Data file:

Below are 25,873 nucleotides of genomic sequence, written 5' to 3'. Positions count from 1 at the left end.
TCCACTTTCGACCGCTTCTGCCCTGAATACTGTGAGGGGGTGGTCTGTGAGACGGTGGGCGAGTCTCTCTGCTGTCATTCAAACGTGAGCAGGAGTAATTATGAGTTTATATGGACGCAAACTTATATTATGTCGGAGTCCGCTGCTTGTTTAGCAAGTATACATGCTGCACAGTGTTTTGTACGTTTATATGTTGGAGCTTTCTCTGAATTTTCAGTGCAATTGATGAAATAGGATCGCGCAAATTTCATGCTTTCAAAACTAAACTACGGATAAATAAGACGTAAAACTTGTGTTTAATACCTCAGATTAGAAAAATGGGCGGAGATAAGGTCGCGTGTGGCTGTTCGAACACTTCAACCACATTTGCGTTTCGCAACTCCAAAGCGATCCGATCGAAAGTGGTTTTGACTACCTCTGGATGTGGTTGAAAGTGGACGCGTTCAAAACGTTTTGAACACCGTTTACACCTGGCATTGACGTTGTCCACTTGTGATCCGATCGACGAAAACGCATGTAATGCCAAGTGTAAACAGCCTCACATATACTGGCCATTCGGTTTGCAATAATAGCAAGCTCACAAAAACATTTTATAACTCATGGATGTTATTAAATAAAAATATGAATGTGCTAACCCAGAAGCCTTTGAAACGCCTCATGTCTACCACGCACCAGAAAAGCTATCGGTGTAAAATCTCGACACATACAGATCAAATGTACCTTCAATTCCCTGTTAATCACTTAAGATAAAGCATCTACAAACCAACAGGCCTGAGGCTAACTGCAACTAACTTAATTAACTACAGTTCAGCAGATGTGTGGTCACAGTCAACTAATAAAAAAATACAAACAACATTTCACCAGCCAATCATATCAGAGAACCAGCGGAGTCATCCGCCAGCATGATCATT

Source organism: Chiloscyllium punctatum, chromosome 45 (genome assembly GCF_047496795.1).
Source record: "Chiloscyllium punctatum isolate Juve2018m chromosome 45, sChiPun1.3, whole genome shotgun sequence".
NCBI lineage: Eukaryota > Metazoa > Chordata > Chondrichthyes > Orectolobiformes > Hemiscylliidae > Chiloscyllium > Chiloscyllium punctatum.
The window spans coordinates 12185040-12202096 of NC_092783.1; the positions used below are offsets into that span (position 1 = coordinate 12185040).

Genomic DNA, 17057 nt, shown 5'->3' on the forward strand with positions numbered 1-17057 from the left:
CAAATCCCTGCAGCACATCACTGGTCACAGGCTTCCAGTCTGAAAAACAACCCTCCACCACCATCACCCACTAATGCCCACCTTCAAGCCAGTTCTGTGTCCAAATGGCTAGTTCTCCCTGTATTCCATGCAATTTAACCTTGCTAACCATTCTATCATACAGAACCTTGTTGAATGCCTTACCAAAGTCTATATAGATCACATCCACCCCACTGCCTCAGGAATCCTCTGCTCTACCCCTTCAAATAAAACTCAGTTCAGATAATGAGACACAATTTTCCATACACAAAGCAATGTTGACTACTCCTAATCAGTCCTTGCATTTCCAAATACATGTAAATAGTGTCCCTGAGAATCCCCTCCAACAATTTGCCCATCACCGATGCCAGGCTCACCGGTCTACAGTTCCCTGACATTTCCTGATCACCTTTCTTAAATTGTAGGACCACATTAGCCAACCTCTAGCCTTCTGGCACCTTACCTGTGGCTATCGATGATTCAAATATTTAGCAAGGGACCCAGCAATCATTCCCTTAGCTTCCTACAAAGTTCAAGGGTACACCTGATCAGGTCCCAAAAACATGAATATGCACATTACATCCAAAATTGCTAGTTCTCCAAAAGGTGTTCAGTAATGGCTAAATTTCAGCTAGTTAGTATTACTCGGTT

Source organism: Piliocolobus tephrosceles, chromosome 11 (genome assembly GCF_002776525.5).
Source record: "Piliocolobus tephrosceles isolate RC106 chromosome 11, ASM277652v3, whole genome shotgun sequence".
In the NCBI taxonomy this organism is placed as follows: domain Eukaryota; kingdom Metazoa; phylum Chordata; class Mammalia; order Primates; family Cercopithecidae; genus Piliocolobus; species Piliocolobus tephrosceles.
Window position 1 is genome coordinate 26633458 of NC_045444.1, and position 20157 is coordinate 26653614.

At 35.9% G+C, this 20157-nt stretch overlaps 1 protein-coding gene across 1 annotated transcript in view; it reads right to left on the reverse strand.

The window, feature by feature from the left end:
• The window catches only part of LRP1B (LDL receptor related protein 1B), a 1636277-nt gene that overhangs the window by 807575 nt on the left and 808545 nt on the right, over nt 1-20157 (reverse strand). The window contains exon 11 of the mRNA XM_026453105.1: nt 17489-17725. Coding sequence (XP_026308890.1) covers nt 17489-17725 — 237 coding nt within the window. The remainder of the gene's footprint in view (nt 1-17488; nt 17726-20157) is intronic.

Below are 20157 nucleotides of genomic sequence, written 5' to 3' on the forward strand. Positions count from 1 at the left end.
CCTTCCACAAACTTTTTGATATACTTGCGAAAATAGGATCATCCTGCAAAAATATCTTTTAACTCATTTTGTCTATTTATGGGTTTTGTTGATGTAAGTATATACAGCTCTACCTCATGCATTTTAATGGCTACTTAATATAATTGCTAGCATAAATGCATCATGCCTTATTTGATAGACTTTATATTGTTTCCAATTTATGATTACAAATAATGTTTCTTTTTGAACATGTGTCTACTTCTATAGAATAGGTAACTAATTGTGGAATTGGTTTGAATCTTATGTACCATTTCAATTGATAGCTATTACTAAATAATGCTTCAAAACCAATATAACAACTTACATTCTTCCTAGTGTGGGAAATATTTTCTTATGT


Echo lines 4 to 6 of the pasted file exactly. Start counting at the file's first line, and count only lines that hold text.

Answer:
Source record: "Chiloscyllium punctatum isolate Juve2018m chromosome 45, sChiPun1.3, whole genome shotgun sequence".
NCBI lineage: Eukaryota > Metazoa > Chordata > Chondrichthyes > Orectolobiformes > Hemiscylliidae > Chiloscyllium > Chiloscyllium punctatum.
The window spans coordinates 12185040-12202096 of NC_092783.1; the positions used below are offsets into that span (position 1 = coordinate 12185040).